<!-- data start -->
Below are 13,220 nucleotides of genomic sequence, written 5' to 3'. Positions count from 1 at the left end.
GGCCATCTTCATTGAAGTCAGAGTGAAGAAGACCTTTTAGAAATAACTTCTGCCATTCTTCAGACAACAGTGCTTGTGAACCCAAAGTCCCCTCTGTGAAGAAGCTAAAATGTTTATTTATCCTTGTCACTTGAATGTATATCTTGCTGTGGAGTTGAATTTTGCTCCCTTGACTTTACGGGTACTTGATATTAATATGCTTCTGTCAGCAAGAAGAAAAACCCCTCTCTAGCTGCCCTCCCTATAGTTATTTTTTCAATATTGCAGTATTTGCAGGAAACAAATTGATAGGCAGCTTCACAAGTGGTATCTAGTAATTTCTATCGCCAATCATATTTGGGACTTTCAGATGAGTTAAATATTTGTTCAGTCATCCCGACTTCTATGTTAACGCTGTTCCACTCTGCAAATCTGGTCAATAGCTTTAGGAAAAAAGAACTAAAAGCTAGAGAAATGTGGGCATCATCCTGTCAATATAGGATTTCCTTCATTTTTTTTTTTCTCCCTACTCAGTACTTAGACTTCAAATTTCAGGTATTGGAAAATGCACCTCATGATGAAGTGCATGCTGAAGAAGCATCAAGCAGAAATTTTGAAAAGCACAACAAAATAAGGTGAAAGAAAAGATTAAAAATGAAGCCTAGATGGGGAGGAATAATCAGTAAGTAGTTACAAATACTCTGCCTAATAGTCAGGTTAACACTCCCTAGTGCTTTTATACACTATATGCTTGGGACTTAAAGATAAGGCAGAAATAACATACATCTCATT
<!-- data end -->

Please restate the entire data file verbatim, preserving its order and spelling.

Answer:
Below are 13,220 nucleotides of genomic sequence, written 5' to 3'. Positions count from 1 at the left end.
GGCCATCTTCATTGAAGTCAGAGTGAAGAAGACCTTTTAGAAATAACTTCTGCCATTCTTCAGACAACAGTGCTTGTGAACCCAAAGTCCCCTCTGTGAAGAAGCTAAAATGTTTATTTATCCTTGTCACTTGAATGTATATCTTGCTGTGGAGTTGAATTTTGCTCCCTTGACTTTACGGGTACTTGATATTAATATGCTTCTGTCAGCAAGAAGAAAAACCCCTCTCTAGCTGCCCTCCCTATAGTTATTTTTTCAATATTGCAGTATTTGCAGGAAACAAATTGATAGGCAGCTTCACAAGTGGTATCTAGTAATTTCTATCGCCAATCATATTTGGGACTTTCAGATGAGTTAAATATTTGTTCAGTCATCCCGACTTCTATGTTAACGCTGTTCCACTCTGCAAATCTGGTCAATAGCTTTAGGAAAAAAGAACTAAAAGCTAGAGAAATGTGGGCATCATCCTGTCAATATAGGATTTCCTTCATTTTTTTTTTTCTCCCTACTCAGTACTTAGACTTCAAATTTCAGGTATTGGAAAATGCACCTCATGATGAAGTGCATGCTGAAGAAGCATCAAGCAGAAATTTTGAAAAGCACAACAAAATAAGGTGAAAGAAAAGATTAAAAATGAAGCCTAGATGGGGAGGAATAATCAGTAAGTAGTTACAAATACTCTGCCTAATAGTCAGGTTAACACTCCCTAGTGCTTTTATACACTATATGCTTGGGACTTAAAGATAAGGCAGAAATAACATACATCTCATT